will open a school of aviation here
if he can secure the proper co
MRS. J. J. GILBERT DIES
IN JACKSONVILLE, FLORIDA
The funeral of Mrs. J. J. Gil
bert, who died in Jacksonville,
Fla., Tuesday, Oct. 10, was held
at Stark at 4 o’clock Wednesday
afternoon of last week. The ser
vices were conducted by Rev. F.
G. Spearman and Rev. Olin King.
The death of Mrs. Gilbert, due
to a complication of diseases, was
a shock to her friends here where
she was reared and resided until
a few years ago, She was an
estimable Christian character and
the family have the tender sym
pathy of many friends in their
Surviving Mrs. Gilbert are her
husband; her parents. Mr. and
Mrs. J. R. Harris, and three sis
ters, Mrs. L. D. Singley, Mrs.
L. S. O’Neal, all of Jackson, and
Mrs. W. M. Sheats, of Atlanta;
one brother. Mr. H. R. Harris,
superintendent of the Butss coun
ty pauper farm; several nieces
CKSON, GEORGIA, OCTOBER 20, 1916
GOING TO BORDER
War Department Issues
Troop Trains Now Being
Sent to Macon—Georgia
Boys Will Pitch Tents
at El Paso, Texas
The Georgia troops have re
ceived orders from the war de
partment to proceed to the Mex
ican border. It is expected thev
will leave Camp Harris Saturday
or soon thereafter.
The movement of the troops
only awaits the arrival of trains
to transport them. Special cars
have been ordered to Macon and
the soldiers will begin to entrain
the last of the week.
El Paso, Texas, is the destina
tion of the Georgia troops. Brig
adier General Walter A. Harris
will be in command. The Fifth
regiment will be the first to get
away and the Second will follow
next. The artillery has already
been sent to the border.
After four months of camp life
the Georgia troops ! ' ai*e in fine
fettle. They are hardy and sea
soned and in excellent physical
condition. Members of the Jack
son Rifles who have been home
recently look well and they de
clare they are anxious to go to
the border and have their round
ASKED FOR FUNDS
AID NATIONAL CAMPAIGN
Progress-Argus Will Re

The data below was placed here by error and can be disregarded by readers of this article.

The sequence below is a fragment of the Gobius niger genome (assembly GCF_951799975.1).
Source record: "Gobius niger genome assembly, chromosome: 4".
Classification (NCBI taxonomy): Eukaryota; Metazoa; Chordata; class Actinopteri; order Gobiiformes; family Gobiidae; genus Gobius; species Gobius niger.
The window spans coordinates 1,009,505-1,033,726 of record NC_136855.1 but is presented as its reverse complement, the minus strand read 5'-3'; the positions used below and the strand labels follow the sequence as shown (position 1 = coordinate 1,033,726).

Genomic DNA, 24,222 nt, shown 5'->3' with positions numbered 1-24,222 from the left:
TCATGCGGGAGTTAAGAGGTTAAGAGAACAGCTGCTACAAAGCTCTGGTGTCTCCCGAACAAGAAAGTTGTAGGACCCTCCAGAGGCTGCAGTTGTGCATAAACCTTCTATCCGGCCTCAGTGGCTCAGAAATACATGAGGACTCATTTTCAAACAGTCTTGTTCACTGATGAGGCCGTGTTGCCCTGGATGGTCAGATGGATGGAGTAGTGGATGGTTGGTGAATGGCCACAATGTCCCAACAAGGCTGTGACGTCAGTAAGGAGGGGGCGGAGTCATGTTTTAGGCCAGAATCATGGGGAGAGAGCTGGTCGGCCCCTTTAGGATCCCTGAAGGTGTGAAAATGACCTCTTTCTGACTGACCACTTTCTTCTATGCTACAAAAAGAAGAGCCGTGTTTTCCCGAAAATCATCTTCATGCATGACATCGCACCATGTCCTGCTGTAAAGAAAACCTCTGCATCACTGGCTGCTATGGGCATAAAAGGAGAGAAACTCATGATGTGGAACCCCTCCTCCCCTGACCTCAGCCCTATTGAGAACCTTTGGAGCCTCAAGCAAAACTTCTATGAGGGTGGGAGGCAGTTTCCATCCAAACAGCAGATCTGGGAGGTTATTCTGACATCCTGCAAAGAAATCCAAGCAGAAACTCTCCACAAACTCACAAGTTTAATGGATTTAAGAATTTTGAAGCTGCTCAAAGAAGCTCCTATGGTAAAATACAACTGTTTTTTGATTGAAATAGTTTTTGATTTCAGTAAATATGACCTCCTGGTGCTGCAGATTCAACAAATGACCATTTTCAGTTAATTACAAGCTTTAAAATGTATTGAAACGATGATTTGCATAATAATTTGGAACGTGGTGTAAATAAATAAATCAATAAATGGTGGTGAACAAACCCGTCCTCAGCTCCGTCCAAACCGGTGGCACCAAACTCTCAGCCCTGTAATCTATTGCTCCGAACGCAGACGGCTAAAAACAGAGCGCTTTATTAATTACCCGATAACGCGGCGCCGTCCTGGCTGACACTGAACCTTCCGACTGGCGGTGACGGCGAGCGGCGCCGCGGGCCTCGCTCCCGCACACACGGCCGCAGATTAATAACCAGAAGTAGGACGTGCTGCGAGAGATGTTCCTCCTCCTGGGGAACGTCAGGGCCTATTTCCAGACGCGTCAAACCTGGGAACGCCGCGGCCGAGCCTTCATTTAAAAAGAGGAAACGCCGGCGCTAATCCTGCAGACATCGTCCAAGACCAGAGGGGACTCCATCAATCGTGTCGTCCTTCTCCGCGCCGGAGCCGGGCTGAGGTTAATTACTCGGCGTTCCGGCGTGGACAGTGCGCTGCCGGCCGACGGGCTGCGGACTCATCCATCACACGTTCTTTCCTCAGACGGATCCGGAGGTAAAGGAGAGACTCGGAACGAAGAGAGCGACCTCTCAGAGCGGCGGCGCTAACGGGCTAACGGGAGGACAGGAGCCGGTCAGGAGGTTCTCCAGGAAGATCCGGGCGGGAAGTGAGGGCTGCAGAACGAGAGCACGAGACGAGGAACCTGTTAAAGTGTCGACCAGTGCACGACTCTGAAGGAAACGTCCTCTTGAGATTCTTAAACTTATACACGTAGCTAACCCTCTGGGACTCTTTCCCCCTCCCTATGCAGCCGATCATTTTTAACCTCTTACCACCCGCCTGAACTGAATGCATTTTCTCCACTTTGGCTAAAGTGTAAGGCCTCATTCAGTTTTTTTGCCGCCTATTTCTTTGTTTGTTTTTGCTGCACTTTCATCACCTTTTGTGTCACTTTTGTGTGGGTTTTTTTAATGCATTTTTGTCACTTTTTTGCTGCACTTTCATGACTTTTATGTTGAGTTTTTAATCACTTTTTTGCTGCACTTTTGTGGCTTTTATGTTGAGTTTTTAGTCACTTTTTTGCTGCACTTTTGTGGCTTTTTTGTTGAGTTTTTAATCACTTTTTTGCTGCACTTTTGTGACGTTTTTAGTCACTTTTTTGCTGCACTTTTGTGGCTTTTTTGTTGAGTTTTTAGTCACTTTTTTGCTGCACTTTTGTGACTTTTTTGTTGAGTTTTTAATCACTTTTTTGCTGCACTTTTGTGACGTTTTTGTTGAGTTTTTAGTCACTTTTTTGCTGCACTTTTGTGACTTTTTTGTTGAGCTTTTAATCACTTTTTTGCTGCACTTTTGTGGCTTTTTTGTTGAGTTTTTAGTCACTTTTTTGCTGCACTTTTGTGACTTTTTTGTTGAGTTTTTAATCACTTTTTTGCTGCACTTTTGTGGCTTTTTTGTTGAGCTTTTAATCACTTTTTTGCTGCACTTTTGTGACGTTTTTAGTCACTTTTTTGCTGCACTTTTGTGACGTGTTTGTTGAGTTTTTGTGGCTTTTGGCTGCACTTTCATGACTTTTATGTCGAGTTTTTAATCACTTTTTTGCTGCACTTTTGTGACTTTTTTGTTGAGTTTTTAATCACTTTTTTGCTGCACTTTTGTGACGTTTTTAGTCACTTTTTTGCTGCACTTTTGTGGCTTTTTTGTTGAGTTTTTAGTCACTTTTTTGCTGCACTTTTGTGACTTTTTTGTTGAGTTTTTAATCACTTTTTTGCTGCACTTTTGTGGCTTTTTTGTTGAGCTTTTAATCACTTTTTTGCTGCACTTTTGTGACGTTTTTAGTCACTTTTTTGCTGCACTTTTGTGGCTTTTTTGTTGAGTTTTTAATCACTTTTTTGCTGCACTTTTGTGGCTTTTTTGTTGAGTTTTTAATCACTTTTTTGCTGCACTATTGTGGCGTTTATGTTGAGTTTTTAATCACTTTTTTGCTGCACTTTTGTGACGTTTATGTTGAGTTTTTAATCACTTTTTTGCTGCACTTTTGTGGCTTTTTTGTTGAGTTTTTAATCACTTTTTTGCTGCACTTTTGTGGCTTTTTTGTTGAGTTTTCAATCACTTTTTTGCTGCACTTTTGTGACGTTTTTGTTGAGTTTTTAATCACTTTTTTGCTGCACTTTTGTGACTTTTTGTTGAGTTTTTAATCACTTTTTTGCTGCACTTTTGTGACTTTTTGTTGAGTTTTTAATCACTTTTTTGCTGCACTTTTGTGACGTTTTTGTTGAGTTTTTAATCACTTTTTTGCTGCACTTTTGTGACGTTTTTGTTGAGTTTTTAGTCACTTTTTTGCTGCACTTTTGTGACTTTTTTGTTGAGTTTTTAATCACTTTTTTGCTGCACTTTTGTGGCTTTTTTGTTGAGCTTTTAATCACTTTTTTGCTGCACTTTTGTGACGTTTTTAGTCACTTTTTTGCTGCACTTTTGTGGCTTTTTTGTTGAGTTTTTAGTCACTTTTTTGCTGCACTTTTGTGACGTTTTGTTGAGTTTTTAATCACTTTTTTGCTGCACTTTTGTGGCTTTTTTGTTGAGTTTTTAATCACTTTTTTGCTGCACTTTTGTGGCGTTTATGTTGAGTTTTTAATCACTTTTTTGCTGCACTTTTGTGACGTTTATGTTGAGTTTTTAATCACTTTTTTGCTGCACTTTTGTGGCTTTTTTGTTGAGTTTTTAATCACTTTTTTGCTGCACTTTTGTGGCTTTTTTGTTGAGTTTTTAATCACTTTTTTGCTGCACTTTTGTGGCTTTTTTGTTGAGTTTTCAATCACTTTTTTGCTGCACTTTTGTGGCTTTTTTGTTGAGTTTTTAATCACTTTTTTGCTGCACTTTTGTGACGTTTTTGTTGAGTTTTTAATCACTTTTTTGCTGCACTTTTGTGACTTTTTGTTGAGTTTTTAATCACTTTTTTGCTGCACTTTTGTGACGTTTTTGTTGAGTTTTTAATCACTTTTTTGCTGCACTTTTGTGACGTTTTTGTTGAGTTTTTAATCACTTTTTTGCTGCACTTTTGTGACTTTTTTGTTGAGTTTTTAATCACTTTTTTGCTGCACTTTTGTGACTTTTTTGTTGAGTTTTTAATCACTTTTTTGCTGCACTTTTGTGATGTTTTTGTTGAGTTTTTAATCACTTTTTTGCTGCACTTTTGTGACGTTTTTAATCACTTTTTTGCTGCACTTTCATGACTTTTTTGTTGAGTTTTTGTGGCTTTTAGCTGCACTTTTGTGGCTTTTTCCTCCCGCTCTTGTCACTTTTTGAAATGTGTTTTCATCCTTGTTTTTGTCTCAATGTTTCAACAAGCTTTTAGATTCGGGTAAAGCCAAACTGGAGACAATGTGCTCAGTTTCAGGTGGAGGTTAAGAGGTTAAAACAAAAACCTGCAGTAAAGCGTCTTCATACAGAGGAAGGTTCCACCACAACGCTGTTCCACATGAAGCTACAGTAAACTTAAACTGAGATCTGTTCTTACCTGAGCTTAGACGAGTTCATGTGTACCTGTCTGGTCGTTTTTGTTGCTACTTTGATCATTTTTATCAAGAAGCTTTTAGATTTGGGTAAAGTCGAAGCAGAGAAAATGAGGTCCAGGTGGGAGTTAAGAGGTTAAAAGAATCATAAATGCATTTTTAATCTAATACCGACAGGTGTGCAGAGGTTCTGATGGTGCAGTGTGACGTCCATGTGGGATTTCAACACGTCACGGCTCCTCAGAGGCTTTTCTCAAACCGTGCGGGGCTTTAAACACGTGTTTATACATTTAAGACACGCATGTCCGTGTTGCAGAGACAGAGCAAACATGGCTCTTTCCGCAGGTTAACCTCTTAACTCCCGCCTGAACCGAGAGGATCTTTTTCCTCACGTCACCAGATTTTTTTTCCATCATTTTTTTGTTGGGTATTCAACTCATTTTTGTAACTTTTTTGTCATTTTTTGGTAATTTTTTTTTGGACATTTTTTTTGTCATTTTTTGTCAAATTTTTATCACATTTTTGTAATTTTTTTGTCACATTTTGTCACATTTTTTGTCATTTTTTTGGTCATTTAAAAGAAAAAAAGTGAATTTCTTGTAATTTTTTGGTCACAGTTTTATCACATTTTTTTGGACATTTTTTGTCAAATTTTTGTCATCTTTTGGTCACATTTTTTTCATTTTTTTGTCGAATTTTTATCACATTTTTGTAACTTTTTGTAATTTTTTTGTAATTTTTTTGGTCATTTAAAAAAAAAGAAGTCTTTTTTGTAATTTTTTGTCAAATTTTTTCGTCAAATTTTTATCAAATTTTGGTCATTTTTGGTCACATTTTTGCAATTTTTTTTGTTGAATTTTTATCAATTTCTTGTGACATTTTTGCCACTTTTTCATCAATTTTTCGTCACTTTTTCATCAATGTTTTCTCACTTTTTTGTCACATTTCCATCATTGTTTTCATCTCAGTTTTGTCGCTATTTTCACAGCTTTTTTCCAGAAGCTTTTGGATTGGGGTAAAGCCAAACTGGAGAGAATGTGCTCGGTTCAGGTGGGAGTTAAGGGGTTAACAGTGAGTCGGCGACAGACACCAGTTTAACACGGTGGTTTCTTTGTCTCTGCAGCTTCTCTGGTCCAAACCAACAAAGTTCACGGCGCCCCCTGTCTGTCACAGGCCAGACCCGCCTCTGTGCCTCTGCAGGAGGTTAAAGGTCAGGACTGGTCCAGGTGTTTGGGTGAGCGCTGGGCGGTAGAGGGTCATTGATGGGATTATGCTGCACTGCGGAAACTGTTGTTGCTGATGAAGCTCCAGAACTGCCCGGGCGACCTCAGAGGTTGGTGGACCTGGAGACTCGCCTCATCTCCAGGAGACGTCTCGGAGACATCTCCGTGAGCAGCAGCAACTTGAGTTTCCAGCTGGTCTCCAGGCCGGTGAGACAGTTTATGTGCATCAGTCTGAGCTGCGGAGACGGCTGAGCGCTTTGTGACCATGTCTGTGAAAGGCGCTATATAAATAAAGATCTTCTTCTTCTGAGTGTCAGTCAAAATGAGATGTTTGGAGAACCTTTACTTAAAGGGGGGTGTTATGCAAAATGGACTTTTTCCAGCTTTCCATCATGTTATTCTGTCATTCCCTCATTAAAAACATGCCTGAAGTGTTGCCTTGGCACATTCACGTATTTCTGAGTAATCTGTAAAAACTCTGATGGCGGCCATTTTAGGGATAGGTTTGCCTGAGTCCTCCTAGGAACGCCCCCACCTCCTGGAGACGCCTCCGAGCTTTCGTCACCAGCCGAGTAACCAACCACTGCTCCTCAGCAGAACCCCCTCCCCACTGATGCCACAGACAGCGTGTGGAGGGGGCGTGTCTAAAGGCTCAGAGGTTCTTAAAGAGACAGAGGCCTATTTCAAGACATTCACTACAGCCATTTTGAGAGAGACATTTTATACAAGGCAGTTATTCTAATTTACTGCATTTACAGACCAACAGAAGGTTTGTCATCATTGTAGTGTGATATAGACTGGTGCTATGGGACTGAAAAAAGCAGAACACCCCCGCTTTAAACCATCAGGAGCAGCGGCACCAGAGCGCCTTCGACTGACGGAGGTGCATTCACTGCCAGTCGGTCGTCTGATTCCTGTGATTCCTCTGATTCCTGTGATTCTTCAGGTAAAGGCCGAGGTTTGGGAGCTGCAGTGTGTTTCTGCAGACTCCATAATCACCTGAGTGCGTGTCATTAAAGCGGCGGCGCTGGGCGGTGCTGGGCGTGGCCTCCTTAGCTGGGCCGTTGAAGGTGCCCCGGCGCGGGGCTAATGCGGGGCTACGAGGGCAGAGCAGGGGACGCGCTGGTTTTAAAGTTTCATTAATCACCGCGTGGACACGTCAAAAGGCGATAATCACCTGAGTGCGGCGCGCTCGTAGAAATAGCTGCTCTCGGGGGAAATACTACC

ceive Any Funds
The Progress-Argus has been
requested by Hon. John D. Wal
ker, of Sparta, state chairman of
the Wilson campaign cammittee.
to open its columns to the appeals
of national democracy. It is es
timated Butts county should do
nate S2OO to the Wilson campaign
fund. Any amount sent in will
be mailed to state headquarters
and you will be given a receipt
If you approve what President
Wilson and a Democratic congress
has done—Federal Reserve Bank,
larger army and navy, child la
bor law, eight hour law, peace
with honor—then send in your
dollar. The plain, common peo
ple with their dollar contributions
must fight big business and cor
rupt business and its millions.
There is no earthly chance of
Hughes and the Republicans car
rying Butts county and Georgia.
But that’s not the point. Your
dollar is needed to help carry on
the campaign in doubtful states,
in the East, Middle West and
We3t. There the story will be
If you are a loyal Democrat
study the matter over.
BOYS CORN CLUB
HAS GOOD YEAR
Yields Less Than That of
22 BOYS COMPLETE WORK
On Bottom Land Bernard
Gaston Made 94 Bushels
—Members of Club Will
Divide Prize Money
The following report of the
Boys Corn Club work for 1916 is
furnished for publication by Mr.
G. E. Rice. Twenty-two boys
completed the course this year,
which is below the standard of
Some of the data is missing,
but the report is published just
as it was received.
Name of Hoy Yield Cost of
Met/ Kines 65.(X) bu $12.50
Morris Williams 57.08 20.70
Milton Edwards 81.51 84.27
Butler Long not given
Dewey Ed algo 34.75
Forest Hale 66.2 26.60
Lanier Ridgeway 55.54 18.80
Lewis Dodson 72.39 22.95
Jim Smith 63.3 19.15
Leonard Dodson 51.50 22.95